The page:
Amleto withdraws, and Geltrude privately admits her guilt (Ah! che alfine all’empio scherno).
Laerte storms the castle, demanding justice for the murder of his father, Polonio. Claudio calms him, and the two watch in horror as Ofelia enters, now insane, imagining her father’s funeral (la bara involta). Claudio informs Laerte that Amleto killed Polonio; Laerte swears revenge, and both exit. Hearing the name “Amleto”, Ofelia descends deeper into her madness (Bell’alberel dolente), eventually drowning herself in a brook.
Two gravediggers are busy at work, preparing for a funeral (Oggi a me, domani a te). Amleto and Orazio enter and banter with one of the gravediggers. Hearing a crowd approach, they hide. A lengthy funeral procession enters, bearing Ofelia’s body. Laerte curses Amleto (Che Iddio scaraventi l’ardente saetta), who then reveals himself. Amleto and Laerte briefly fight. Amleto claims that he loved Ofelia (Io quella morta amai). Claudio urges Laerte to come away, referencing a secret plan to deal with Amleto.
Scene 2 (only extant in the original 1865 version)
A herald announces to the court that Amleto and Laerte will fence for sport (Illustri cortigiani e cavalieri). Laerte assures Claudio that the tip of his sword is poisoned. Amleto publicly apologizes to Laerte, claiming temporary insanity. Both men begin their duel and when Amleto gains a point, Claudio offers a toast, urging Amleto to drink from his cup (La coppa è colma). Busy with the duel, Amleto declines, while Geltrude murmurs to Claudio that she knows the cup is filled with poison. After Amleto gains another point, Claudio offers Amleto a drink again, but Geltrude seizes the cup, drinks, and faints. While Amleto is distracted, Laerte wounds him with the poisoned sword. Enraged, Amleto disarms his opponent, switches swords with Laerte, and wounds him. Laerte confesses that he is dying, a victim of his own undoing, and that Claudio’s cup was poisoned. Amleto stabs Claudio, before dying himself.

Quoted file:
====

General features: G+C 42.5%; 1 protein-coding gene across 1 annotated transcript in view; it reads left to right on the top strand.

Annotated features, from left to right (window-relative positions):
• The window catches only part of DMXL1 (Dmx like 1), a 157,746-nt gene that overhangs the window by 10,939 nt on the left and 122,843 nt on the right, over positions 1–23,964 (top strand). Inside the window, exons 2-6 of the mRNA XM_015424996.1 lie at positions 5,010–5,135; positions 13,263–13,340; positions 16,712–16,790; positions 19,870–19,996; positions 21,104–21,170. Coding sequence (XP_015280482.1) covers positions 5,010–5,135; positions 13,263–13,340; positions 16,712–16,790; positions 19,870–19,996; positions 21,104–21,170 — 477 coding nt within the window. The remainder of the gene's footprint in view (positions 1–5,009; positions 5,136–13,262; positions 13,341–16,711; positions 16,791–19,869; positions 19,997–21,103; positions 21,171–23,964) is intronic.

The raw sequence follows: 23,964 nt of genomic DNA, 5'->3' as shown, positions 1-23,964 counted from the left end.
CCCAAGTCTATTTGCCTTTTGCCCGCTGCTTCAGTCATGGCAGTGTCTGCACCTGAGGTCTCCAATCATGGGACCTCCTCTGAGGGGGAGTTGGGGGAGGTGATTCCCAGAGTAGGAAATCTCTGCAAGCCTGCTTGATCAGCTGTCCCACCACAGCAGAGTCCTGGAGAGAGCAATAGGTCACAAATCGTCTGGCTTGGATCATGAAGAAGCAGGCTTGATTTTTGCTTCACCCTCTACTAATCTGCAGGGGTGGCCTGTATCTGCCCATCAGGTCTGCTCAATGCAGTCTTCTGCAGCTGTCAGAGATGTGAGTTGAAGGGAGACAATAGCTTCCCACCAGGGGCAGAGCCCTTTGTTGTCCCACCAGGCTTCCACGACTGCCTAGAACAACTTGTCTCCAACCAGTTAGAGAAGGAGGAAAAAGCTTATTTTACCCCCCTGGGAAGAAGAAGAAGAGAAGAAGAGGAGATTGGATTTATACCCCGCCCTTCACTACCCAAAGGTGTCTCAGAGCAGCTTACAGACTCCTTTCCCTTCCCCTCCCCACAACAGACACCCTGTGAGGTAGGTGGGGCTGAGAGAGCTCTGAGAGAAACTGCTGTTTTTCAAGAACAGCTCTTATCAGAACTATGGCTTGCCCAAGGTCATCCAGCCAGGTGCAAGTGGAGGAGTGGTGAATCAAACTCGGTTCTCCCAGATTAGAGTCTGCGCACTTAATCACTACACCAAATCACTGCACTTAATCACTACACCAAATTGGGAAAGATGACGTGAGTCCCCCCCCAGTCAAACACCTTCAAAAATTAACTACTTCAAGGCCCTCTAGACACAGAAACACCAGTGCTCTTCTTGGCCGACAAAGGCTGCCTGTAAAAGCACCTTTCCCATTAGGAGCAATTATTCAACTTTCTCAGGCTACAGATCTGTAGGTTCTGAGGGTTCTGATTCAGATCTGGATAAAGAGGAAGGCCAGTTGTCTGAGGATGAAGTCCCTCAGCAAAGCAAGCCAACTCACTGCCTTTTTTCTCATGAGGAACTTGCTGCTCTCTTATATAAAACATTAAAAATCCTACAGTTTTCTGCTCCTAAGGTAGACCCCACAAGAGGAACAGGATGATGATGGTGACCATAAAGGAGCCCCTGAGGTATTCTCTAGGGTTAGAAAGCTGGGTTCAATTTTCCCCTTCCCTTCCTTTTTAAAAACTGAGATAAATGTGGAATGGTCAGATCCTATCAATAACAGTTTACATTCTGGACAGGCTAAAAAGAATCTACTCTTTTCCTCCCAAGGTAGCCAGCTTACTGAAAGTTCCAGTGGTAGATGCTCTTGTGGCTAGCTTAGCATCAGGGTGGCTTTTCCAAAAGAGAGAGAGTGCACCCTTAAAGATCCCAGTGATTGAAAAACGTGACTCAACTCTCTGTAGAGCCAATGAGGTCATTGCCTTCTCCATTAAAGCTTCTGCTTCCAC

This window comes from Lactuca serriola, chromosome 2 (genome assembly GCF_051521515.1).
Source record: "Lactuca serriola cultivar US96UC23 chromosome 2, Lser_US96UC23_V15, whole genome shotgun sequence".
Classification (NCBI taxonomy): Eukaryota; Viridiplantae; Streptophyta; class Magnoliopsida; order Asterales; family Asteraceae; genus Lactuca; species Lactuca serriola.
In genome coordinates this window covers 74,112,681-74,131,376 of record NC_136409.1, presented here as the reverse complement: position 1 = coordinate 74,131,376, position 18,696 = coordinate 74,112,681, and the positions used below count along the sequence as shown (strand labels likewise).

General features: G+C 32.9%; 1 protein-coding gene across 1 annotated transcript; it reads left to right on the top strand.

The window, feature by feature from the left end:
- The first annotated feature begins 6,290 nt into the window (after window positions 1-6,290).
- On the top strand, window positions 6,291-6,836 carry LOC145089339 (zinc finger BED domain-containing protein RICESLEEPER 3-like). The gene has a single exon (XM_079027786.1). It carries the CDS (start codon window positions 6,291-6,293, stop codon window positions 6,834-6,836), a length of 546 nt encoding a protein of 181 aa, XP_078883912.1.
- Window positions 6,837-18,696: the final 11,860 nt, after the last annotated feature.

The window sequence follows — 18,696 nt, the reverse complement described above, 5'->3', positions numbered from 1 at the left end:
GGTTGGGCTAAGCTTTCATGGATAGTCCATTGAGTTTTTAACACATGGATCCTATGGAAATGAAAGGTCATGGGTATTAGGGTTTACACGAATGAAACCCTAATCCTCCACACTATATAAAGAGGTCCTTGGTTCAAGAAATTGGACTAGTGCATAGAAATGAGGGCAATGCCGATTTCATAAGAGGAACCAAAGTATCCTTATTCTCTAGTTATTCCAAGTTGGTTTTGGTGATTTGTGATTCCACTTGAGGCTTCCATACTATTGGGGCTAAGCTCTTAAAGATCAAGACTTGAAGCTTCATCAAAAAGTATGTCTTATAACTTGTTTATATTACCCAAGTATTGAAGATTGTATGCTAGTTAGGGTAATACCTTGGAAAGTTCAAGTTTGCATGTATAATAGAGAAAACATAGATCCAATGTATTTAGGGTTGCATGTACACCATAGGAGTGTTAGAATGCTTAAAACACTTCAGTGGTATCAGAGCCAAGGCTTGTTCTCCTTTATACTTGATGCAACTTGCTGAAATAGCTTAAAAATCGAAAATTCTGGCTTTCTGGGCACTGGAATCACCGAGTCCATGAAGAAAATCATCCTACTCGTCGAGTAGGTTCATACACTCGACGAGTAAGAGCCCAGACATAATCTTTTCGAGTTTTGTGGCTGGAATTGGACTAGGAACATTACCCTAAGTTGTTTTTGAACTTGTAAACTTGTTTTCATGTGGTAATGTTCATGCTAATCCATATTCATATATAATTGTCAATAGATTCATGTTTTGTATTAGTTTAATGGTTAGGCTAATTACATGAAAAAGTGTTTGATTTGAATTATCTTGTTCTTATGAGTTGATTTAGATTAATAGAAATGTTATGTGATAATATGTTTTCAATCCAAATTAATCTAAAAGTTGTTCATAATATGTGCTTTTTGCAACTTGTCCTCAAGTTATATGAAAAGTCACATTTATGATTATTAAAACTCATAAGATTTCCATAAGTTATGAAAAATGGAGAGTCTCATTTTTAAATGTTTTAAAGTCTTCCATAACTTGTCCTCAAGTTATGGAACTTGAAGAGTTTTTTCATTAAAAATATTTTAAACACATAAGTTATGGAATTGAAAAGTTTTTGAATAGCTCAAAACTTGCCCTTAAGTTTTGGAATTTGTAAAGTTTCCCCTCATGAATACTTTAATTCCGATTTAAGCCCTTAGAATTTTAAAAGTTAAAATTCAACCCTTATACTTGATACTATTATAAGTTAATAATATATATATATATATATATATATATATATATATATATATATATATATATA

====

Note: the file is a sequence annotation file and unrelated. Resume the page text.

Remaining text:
Thursday November 30th at 2:00 pm.
( Finish around 5:40 pm. )
The overture to La forza del destino makes use of themes from the opera, notably an ominous motif suggesting Fate and Leonora’s second-act aria, Madre, pietosa Vergine (Mother, merciful Virgin).